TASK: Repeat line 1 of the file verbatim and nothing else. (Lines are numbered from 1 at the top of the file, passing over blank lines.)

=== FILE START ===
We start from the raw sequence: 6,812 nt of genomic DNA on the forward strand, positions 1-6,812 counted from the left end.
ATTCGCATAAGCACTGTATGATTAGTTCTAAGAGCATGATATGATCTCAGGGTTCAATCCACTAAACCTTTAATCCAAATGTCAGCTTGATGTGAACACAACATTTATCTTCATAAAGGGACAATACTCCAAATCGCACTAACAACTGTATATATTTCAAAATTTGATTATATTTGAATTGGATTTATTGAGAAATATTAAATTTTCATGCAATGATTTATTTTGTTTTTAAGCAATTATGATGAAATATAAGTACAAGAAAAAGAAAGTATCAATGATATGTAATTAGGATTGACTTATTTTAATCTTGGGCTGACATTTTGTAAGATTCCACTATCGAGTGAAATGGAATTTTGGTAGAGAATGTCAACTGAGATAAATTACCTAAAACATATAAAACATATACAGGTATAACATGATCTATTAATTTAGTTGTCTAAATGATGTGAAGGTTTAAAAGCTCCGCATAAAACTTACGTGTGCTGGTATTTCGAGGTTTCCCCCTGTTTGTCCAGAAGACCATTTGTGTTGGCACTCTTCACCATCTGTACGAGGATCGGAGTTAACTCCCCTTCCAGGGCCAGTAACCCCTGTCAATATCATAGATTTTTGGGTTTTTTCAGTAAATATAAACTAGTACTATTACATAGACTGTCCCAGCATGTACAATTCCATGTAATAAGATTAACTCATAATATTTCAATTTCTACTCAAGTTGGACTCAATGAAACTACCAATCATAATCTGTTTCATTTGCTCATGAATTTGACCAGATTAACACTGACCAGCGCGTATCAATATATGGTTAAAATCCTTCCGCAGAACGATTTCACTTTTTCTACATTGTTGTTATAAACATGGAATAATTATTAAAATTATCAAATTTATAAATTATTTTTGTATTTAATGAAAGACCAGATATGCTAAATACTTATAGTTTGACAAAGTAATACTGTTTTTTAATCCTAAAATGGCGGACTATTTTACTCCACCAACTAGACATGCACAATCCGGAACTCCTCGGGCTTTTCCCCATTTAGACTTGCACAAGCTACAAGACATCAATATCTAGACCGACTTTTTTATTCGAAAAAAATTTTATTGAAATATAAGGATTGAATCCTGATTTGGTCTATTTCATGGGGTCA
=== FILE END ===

We start from the raw sequence: 6,812 nt of genomic DNA on the forward strand, positions 1-6,812 counted from the left end.